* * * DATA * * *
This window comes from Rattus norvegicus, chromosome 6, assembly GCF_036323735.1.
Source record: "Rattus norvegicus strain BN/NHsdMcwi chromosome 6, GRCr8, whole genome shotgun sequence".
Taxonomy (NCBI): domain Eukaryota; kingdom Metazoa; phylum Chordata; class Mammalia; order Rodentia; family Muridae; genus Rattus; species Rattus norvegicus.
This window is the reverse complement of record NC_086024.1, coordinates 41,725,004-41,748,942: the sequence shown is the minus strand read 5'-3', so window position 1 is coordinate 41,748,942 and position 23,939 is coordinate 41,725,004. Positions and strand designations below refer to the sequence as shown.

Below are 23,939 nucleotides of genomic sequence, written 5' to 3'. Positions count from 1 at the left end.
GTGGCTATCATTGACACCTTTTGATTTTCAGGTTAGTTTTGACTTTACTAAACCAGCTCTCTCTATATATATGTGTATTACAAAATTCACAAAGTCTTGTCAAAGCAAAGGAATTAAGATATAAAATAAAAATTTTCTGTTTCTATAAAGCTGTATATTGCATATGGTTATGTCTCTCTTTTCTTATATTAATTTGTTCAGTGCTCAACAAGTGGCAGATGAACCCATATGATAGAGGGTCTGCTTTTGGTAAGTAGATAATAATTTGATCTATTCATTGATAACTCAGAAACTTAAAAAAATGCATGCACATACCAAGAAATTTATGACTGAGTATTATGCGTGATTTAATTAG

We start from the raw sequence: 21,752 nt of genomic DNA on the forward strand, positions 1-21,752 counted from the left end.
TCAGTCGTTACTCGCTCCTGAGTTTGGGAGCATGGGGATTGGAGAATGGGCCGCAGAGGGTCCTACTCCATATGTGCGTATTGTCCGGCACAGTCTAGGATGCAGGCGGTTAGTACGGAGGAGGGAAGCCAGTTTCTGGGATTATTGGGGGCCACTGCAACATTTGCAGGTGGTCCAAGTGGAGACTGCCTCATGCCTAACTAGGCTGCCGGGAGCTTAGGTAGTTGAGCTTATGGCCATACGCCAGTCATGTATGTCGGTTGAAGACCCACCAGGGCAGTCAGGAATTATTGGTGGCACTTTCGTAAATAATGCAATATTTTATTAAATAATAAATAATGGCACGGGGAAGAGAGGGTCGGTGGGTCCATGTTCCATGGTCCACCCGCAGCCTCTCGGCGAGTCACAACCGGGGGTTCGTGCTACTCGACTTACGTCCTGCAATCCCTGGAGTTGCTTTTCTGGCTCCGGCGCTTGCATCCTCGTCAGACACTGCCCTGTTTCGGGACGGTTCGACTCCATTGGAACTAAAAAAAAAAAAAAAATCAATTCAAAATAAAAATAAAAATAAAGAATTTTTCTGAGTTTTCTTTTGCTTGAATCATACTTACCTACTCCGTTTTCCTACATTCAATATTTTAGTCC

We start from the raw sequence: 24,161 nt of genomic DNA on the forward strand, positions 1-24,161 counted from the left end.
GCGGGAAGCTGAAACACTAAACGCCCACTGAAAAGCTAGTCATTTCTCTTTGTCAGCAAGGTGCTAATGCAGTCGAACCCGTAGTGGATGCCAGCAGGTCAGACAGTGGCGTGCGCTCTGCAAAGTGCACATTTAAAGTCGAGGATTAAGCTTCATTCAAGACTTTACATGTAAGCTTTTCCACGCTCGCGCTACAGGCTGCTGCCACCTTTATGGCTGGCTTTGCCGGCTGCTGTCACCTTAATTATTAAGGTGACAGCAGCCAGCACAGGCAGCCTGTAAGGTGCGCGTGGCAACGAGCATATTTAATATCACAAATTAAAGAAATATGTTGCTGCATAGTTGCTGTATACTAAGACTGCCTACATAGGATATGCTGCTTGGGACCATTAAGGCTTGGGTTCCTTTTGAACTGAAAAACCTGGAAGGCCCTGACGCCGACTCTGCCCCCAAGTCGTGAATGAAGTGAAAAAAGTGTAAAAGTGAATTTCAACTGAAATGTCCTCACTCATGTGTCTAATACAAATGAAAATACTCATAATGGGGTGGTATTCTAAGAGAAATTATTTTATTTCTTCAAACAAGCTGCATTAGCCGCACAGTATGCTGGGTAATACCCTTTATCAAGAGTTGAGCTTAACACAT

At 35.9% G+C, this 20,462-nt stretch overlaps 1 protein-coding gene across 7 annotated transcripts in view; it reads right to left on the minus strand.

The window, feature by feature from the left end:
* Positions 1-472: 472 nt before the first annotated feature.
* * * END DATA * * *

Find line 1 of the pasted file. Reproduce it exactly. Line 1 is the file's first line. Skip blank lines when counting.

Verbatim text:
This window comes from Rattus norvegicus, chromosome 6, assembly GCF_036323735.1.